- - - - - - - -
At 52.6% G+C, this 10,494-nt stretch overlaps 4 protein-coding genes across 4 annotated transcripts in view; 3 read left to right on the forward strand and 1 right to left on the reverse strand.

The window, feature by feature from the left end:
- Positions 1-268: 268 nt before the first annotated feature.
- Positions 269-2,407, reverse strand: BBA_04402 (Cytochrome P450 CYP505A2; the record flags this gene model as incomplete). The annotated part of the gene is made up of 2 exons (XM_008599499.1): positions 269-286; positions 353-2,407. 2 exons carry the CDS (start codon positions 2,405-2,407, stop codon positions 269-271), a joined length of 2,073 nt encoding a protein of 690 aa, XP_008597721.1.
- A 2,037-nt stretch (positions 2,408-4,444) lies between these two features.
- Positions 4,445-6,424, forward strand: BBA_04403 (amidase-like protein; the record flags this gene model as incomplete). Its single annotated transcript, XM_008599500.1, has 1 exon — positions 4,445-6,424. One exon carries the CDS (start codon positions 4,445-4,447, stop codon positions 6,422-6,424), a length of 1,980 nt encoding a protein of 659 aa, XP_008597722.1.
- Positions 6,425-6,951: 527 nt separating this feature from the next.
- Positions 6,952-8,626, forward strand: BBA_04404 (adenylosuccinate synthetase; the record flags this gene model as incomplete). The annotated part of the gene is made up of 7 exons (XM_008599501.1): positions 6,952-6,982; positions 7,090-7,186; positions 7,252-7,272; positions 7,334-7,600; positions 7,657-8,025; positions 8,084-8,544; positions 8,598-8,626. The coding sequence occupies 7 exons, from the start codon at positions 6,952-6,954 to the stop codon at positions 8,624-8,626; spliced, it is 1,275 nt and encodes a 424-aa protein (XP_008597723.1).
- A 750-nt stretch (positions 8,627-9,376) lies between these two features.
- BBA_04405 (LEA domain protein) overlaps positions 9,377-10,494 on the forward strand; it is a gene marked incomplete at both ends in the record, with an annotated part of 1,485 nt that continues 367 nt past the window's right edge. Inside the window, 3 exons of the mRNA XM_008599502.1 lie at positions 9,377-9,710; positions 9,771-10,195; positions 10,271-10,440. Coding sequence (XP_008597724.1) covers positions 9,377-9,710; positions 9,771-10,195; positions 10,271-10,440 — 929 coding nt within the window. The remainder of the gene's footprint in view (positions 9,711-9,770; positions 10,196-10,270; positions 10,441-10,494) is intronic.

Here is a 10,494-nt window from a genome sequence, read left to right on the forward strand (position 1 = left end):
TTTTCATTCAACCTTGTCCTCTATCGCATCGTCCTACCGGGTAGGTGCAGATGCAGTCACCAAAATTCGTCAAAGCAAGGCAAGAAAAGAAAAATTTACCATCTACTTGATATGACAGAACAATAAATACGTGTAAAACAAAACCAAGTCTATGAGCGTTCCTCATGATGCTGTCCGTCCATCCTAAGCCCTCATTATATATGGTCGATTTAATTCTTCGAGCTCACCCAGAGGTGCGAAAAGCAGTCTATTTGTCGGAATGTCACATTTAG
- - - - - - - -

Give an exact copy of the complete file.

At 52.6% G+C, this 10,494-nt stretch overlaps 4 protein-coding genes across 4 annotated transcripts in view; 3 read left to right on the forward strand and 1 right to left on the reverse strand.

The window, feature by feature from the left end:
- Positions 1-268: 268 nt before the first annotated feature.
- Positions 269-2,407, reverse strand: BBA_04402 (Cytochrome P450 CYP505A2; the record flags this gene model as incomplete). The annotated part of the gene is made up of 2 exons (XM_008599499.1): positions 269-286; positions 353-2,407. 2 exons carry the CDS (start codon positions 2,405-2,407, stop codon positions 269-271), a joined length of 2,073 nt encoding a protein of 690 aa, XP_008597721.1.
- A 2,037-nt stretch (positions 2,408-4,444) lies between these two features.
- Positions 4,445-6,424, forward strand: BBA_04403 (amidase-like protein; the record flags this gene model as incomplete). Its single annotated transcript, XM_008599500.1, has 1 exon — positions 4,445-6,424. One exon carries the CDS (start codon positions 4,445-4,447, stop codon positions 6,422-6,424), a length of 1,980 nt encoding a protein of 659 aa, XP_008597722.1.
- Positions 6,425-6,951: 527 nt separating this feature from the next.
- Positions 6,952-8,626, forward strand: BBA_04404 (adenylosuccinate synthetase; the record flags this gene model as incomplete). The annotated part of the gene is made up of 7 exons (XM_008599501.1): positions 6,952-6,982; positions 7,090-7,186; positions 7,252-7,272; positions 7,334-7,600; positions 7,657-8,025; positions 8,084-8,544; positions 8,598-8,626. The coding sequence occupies 7 exons, from the start codon at positions 6,952-6,954 to the stop codon at positions 8,624-8,626; spliced, it is 1,275 nt and encodes a 424-aa protein (XP_008597723.1).
- A 750-nt stretch (positions 8,627-9,376) lies between these two features.
- BBA_04405 (LEA domain protein) overlaps positions 9,377-10,494 on the forward strand; it is a gene marked incomplete at both ends in the record, with an annotated part of 1,485 nt that continues 367 nt past the window's right edge. Inside the window, 3 exons of the mRNA XM_008599502.1 lie at positions 9,377-9,710; positions 9,771-10,195; positions 10,271-10,440. Coding sequence (XP_008597724.1) covers positions 9,377-9,710; positions 9,771-10,195; positions 10,271-10,440 — 929 coding nt within the window. The remainder of the gene's footprint in view (positions 9,711-9,770; positions 10,196-10,270; positions 10,441-10,494) is intronic.

Here is a 10,494-nt window from a genome sequence, read left to right on the forward strand (position 1 = left end):
TTTTCATTCAACCTTGTCCTCTATCGCATCGTCCTACCGGGTAGGTGCAGATGCAGTCACCAAAATTCGTCAAAGCAAGGCAAGAAAAGAAAAATTTACCATCTACTTGATATGACAGAACAATAAATACGTGTAAAACAAAACCAAGTCTATGAGCGTTCCTCATGATGCTGTCCGTCCATCCTAAGCCCTCATTATATATGGTCGATTTAATTCTTCGAGCTCACCCAGAGGTGCGAAAAGCAGTCTATTTGTCGGAATGTCACATTTAG